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McIntosh Apple Trees for Sale Online
Mcintosh apples are a time-tested variety that has been one of America's favorite Apples since its discovery over 200 years ago. The bright-red apples are a true all-purpose American apple with a crisp and sweet flavor that everyone will enjoy.
McIntosh Apple trees produce bountiful crops of small to medium-sized apples that ripen and are ready for harvest around mid-September. Often, the fruit persists into early winter on the tree. McIntosh Apples are very hardy and can easily withstand the colder temperatures of the north.
McIntosh Apple Trees are not self-pollinating, so you will need to have two trees planted within 50 feet of one another for apple production. The second tree doesn't need to be a McIntosh. Any apple variety will do.
Trivia Fact: Apple, the maker of the iPhone, named their "Mac" computers after the Red McIntosh apple
|Mature Height:||20 feet|
|Mature width:||15 feet|
|Classification:||Broad leaved deciduous tree, spring flowering|
|Habit:||Spreading, umbrella shaped canopy|
|Fruit Color:||Red over green|
|Pruning Season:||Late winter|
|Soil Condition:||Any well drained soil|
|Water Requirement:||Water well until established|
|Uses:||One of the best apples for eating fresh or storing|
How to Care for McIntosh Apple Tree
Before you buy a McIntosh Apple Tree, make sure to read about the recommended care instructions to keep this plant healthy and thriving.
How do I plant a McIntosh Apple tree?
We suggest when planting your newly purchased McIntosh Apple Trees that you dig a hole twice as wide as the root system but not deeper. Depending on the quality of your existing soil you may need to add a locally sourced compost or topsoil to the back-fill soil. We do not recommend using straight topsoil or compost as a back-fill soil because more times than not these products will retain entirely to much moisture and will cause the root system to rot. Adding compost or topsoil will help the young feeder roots of McIntosh Apple Trees to spread through the loose, nutrient rich soil, much easier than if you used solely the existing soil which more times than not will be hard and compacted. The most common cause of plant death after transplanting is planting the new plant to deep. That is why we do not recommend planting in a hole any deeper than the soil line of the plant in the pot. A good rule is that you should still be able to see the soil the plant was grown in after back-filling the hole.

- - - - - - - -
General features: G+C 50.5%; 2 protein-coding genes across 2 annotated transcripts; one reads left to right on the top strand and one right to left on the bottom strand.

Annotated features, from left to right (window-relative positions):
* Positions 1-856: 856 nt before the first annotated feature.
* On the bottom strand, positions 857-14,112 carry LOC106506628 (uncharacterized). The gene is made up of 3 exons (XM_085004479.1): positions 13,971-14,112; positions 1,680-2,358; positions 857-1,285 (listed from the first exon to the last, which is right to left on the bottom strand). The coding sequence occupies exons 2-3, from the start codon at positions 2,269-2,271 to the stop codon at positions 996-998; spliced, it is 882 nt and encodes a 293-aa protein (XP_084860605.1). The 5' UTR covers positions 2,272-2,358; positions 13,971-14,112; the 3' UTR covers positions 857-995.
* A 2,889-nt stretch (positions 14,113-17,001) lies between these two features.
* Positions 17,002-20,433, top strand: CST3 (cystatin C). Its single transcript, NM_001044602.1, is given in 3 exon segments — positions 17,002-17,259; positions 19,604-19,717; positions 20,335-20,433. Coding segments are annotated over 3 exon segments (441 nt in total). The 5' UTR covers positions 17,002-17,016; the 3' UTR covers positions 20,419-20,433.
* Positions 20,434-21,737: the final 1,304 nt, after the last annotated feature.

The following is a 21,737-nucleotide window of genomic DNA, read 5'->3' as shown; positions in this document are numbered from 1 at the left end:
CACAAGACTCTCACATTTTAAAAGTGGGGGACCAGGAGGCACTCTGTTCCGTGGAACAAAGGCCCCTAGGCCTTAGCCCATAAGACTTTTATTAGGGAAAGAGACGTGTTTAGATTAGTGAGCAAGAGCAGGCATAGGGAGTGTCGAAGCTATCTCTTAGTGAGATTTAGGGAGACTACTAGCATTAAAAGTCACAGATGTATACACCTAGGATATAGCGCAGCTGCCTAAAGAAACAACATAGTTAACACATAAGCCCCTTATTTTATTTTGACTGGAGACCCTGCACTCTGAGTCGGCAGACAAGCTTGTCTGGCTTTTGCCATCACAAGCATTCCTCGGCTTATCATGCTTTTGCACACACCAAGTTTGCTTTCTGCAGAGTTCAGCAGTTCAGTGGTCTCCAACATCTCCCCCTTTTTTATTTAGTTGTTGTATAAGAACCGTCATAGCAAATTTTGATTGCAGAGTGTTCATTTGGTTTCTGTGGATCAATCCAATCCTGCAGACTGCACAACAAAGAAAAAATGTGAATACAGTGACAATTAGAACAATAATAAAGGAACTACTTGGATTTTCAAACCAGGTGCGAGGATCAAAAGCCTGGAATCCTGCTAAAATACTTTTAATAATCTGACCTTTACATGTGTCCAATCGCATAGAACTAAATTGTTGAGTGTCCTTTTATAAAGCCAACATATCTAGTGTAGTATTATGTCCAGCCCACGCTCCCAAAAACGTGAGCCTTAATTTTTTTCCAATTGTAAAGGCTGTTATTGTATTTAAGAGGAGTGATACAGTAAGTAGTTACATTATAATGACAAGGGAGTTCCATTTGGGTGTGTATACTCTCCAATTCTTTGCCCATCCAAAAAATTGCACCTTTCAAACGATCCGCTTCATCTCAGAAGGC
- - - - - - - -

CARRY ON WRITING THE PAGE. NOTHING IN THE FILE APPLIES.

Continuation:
How much mulch should I use for young McIntosh Apple Trees?
It's a good idea to provide a layer of mulch over the base of your young tree, to help regulate soil temperatures and to protect the roots from resource-stealing weeds. We highly recommend that you mulch your apple tree with either a ground hardwood mulch or a ground cypress mulch depending on your local availability. Cypress or hardwood mulch will be of a higher quality and provide better nutrition overall as they breakdown, but any mulch will do the trick. Mulching helps to keep weeds away which will compete with your new investment for water and nutrients. A 2 to 3-inch layer of mulch is perfect but take care not to cover any part of the actual trunk of the tree. It's better to leave a small 1 inch gap between the mulch and the stem or trunk.
How much Fertilizer do McIntosh Apple Trees require?
Trees such as McIntosh Apple Trees grow best if they are fertilized lightly in the spring once frost has passed with a well-balanced, extended-release, fertilizer such as Espoma Tree-tone. Fertilize Honeycrisp Apple Tree again 6 to 8 weeks later to encourage a heavier fruit set or faster growth of young trees. We recommend Bio-Tone fertilizer when planting. Proper fertilization of your McIntosh Apple Trees will lead to healthier and more disease resistant plants, as well as provide you with many more enjoyable fruits. Always, read the label on your fertilizer bag, and follow the instructions.
How often do I water my McIntosh Apple tree?
After back filling and lightly compacting the 50/50 mix of existing soil and compost give the McIntosh Apple Trees a good deep watering. This is not to be rushed. Most of the water you put on the plant at first will run away from the plant until the soil is soaked. A general rule of thumb is to count to 5 for every one gallon of pot size. For example a one gallon pot would be watered until you count to 5 a three gallon pot would be 15 and so on. Check the plant daily for the first week or so and then every other day there after. Water using the counting method for the first few weeks. Gator Bags are a good investment that will help minimize the watering chore.